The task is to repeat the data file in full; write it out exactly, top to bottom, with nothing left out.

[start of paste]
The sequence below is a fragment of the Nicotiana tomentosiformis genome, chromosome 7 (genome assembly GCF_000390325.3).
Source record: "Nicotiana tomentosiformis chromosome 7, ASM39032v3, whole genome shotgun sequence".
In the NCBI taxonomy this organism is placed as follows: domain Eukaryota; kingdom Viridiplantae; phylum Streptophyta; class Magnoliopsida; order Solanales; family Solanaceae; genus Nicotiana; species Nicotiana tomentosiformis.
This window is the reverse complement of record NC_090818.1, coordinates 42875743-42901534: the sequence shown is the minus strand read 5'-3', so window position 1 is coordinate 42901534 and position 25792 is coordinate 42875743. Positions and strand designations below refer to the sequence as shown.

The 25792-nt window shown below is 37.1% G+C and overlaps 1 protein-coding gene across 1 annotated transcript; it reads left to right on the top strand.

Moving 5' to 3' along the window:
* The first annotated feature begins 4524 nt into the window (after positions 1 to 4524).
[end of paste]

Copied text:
The sequence below is a fragment of the Nicotiana tomentosiformis genome, chromosome 7 (genome assembly GCF_000390325.3).
Source record: "Nicotiana tomentosiformis chromosome 7, ASM39032v3, whole genome shotgun sequence".
In the NCBI taxonomy this organism is placed as follows: domain Eukaryota; kingdom Viridiplantae; phylum Streptophyta; class Magnoliopsida; order Solanales; family Solanaceae; genus Nicotiana; species Nicotiana tomentosiformis.
This window is the reverse complement of record NC_090818.1, coordinates 42875743-42901534: the sequence shown is the minus strand read 5'-3', so window position 1 is coordinate 42901534 and position 25792 is coordinate 42875743. Positions and strand designations below refer to the sequence as shown.

The 25792-nt window shown below is 37.1% G+C and overlaps 1 protein-coding gene across 1 annotated transcript; it reads left to right on the top strand.

Moving 5' to 3' along the window:
* The first annotated feature begins 4524 nt into the window (after positions 1 to 4524).